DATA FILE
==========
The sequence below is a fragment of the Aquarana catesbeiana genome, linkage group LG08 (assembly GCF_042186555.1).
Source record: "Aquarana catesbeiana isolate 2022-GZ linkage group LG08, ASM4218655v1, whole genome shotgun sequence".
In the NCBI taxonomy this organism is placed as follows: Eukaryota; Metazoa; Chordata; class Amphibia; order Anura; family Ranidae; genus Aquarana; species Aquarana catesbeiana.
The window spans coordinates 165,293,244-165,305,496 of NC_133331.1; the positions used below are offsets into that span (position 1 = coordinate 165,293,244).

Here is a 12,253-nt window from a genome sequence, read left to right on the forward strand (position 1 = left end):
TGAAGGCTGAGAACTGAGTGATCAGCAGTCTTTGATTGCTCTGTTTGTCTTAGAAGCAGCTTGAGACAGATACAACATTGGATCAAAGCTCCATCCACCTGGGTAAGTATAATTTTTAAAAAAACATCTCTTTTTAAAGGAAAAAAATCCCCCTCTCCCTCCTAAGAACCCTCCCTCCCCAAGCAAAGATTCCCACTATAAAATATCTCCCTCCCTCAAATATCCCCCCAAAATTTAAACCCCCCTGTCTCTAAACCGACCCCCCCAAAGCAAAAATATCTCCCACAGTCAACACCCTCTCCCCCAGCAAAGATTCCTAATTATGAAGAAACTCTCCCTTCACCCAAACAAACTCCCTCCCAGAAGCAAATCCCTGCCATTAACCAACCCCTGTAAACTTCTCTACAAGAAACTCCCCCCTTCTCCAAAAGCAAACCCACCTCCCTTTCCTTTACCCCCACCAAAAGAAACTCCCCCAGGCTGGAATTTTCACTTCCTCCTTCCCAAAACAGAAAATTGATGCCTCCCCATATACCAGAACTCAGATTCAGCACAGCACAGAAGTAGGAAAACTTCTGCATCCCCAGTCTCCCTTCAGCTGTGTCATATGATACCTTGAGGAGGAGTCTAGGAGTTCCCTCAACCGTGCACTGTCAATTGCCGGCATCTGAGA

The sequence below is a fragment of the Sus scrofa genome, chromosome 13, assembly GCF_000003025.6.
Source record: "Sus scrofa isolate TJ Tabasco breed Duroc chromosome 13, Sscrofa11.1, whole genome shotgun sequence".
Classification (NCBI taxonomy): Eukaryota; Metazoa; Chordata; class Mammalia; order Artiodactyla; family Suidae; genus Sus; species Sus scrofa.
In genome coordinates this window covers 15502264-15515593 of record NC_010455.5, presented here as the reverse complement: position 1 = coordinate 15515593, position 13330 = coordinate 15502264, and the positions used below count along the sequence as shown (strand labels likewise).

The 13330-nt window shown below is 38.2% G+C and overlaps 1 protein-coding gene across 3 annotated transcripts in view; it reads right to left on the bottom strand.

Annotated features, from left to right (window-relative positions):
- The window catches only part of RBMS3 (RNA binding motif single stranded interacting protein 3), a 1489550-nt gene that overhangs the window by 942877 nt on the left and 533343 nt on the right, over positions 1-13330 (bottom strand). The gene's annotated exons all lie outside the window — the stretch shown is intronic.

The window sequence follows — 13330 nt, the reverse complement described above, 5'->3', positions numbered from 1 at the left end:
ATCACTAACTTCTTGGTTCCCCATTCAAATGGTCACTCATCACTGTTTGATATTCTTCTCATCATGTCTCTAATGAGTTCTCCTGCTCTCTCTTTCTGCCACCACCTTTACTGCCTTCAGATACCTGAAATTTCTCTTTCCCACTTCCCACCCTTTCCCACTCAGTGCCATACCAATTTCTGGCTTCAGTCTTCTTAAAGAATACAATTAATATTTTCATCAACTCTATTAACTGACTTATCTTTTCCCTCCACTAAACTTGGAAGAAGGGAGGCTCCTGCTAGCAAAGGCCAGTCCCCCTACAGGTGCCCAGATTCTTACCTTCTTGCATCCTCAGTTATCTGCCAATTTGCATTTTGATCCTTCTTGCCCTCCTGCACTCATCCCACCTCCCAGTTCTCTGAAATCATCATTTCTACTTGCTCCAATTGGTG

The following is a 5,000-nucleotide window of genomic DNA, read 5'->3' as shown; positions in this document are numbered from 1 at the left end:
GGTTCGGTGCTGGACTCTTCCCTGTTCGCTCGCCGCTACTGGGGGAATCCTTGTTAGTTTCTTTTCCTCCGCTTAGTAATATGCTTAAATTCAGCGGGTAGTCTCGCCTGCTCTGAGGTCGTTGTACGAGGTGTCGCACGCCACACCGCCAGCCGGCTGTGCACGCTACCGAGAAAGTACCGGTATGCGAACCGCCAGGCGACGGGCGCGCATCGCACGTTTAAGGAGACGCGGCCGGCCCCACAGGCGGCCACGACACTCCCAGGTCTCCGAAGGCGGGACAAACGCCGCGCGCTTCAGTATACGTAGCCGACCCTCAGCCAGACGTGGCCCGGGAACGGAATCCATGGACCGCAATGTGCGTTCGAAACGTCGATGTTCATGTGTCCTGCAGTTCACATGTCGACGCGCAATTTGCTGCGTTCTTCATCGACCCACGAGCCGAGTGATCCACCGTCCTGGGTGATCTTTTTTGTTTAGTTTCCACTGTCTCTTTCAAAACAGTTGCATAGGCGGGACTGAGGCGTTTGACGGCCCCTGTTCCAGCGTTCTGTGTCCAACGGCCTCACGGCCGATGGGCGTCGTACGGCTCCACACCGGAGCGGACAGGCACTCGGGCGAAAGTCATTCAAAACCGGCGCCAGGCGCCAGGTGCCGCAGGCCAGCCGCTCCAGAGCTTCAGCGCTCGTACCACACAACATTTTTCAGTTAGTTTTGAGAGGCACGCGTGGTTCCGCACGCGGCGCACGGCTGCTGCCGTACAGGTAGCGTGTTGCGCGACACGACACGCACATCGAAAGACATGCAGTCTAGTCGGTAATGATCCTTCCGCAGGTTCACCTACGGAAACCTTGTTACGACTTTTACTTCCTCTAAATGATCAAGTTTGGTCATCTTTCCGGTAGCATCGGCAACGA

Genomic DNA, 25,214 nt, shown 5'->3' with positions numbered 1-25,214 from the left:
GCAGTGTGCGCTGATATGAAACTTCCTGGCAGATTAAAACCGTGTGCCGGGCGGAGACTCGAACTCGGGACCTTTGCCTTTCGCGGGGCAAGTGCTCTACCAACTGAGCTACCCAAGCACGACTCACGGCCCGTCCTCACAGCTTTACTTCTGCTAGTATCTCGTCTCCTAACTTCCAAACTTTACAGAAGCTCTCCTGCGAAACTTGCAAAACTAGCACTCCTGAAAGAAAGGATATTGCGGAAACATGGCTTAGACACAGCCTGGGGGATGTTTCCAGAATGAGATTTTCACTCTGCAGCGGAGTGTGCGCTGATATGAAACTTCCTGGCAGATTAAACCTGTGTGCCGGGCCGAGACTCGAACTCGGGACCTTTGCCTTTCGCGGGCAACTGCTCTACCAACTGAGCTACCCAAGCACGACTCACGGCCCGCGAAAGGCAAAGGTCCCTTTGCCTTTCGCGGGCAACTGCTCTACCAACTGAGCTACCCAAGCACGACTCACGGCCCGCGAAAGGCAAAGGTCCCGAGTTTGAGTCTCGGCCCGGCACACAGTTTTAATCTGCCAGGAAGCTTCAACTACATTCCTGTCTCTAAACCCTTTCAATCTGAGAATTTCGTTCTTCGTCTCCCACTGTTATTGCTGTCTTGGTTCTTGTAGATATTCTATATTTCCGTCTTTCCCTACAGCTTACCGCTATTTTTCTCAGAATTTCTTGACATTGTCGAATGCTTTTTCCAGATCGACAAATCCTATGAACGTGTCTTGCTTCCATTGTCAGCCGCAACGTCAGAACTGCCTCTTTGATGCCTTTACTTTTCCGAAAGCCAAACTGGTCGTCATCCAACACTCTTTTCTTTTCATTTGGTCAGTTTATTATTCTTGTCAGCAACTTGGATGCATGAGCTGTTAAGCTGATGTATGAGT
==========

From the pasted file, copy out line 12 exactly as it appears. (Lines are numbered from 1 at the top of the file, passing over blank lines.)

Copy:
Annotated features, from left to right (window-relative positions):